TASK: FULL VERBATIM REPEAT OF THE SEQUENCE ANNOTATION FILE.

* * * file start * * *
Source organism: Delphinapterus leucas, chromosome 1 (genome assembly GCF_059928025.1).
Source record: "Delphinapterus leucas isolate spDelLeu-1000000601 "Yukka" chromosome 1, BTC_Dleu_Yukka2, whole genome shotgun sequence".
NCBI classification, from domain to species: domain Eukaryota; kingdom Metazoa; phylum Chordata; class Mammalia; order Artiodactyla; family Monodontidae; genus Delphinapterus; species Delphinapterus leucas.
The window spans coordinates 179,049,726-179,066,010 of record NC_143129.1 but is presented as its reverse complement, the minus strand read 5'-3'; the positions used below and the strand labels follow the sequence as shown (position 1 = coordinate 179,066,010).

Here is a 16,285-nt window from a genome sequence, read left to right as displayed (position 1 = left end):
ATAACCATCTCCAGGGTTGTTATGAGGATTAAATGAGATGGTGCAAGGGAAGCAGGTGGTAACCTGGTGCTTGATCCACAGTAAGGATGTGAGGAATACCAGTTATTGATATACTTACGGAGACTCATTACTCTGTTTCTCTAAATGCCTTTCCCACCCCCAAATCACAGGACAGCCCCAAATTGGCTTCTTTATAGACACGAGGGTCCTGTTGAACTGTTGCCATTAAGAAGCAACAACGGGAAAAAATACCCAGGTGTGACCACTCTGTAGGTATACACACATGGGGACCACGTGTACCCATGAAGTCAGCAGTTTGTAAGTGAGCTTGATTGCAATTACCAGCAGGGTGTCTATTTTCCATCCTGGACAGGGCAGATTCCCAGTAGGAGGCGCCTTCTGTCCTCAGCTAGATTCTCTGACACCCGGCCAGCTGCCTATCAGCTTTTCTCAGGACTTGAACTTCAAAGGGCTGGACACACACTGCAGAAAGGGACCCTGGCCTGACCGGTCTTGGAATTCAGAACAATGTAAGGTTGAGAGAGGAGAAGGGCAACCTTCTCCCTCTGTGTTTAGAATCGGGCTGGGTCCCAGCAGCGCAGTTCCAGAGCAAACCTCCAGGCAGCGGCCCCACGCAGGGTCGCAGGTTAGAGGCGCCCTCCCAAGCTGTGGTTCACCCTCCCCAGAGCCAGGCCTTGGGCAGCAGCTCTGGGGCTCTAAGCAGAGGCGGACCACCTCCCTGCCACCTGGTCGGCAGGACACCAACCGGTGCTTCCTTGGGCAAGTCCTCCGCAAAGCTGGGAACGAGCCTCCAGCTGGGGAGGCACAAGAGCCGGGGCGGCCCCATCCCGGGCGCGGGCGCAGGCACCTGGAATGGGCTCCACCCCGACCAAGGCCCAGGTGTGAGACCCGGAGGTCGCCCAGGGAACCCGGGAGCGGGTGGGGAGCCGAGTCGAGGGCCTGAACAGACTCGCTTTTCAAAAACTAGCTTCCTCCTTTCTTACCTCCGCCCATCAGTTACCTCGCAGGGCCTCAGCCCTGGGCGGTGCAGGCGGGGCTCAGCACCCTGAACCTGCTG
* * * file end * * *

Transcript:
Source organism: Delphinapterus leucas, chromosome 1 (genome assembly GCF_059928025.1).
Source record: "Delphinapterus leucas isolate spDelLeu-1000000601 "Yukka" chromosome 1, BTC_Dleu_Yukka2, whole genome shotgun sequence".
NCBI classification, from domain to species: domain Eukaryota; kingdom Metazoa; phylum Chordata; class Mammalia; order Artiodactyla; family Monodontidae; genus Delphinapterus; species Delphinapterus leucas.
The window spans coordinates 179,049,726-179,066,010 of record NC_143129.1 but is presented as its reverse complement, the minus strand read 5'-3'; the positions used below and the strand labels follow the sequence as shown (position 1 = coordinate 179,066,010).

Here is a 16,285-nt window from a genome sequence, read left to right as displayed (position 1 = left end):
ATAACCATCTCCAGGGTTGTTATGAGGATTAAATGAGATGGTGCAAGGGAAGCAGGTGGTAACCTGGTGCTTGATCCACAGTAAGGATGTGAGGAATACCAGTTATTGATATACTTACGGAGACTCATTACTCTGTTTCTCTAAATGCCTTTCCCACCCCCAAATCACAGGACAGCCCCAAATTGGCTTCTTTATAGACACGAGGGTCCTGTTGAACTGTTGCCATTAAGAAGCAACAACGGGAAAAAATACCCAGGTGTGACCACTCTGTAGGTATACACACATGGGGACCACGTGTACCCATGAAGTCAGCAGTTTGTAAGTGAGCTTGATTGCAATTACCAGCAGGGTGTCTATTTTCCATCCTGGACAGGGCAGATTCCCAGTAGGAGGCGCCTTCTGTCCTCAGCTAGATTCTCTGACACCCGGCCAGCTGCCTATCAGCTTTTCTCAGGACTTGAACTTCAAAGGGCTGGACACACACTGCAGAAAGGGACCCTGGCCTGACCGGTCTTGGAATTCAGAACAATGTAAGGTTGAGAGAGGAGAAGGGCAACCTTCTCCCTCTGTGTTTAGAATCGGGCTGGGTCCCAGCAGCGCAGTTCCAGAGCAAACCTCCAGGCAGCGGCCCCACGCAGGGTCGCAGGTTAGAGGCGCCCTCCCAAGCTGTGGTTCACCCTCCCCAGAGCCAGGCCTTGGGCAGCAGCTCTGGGGCTCTAAGCAGAGGCGGACCACCTCCCTGCCACCTGGTCGGCAGGACACCAACCGGTGCTTCCTTGGGCAAGTCCTCCGCAAAGCTGGGAACGAGCCTCCAGCTGGGGAGGCACAAGAGCCGGGGCGGCCCCATCCCGGGCGCGGGCGCAGGCACCTGGAATGGGCTCCACCCCGACCAAGGCCCAGGTGTGAGACCCGGAGGTCGCCCAGGGAACCCGGGAGCGGGTGGGGAGCCGAGTCGAGGGCCTGAACAGACTCGCTTTTCAAAAACTAGCTTCCTCCTTTCTTACCTCCGCCCATCAGTTACCTCGCAGGGCCTCAGCCCTGGGCGGTGCAGGCGGGGCTCAGCACCCTGAACCTGCTG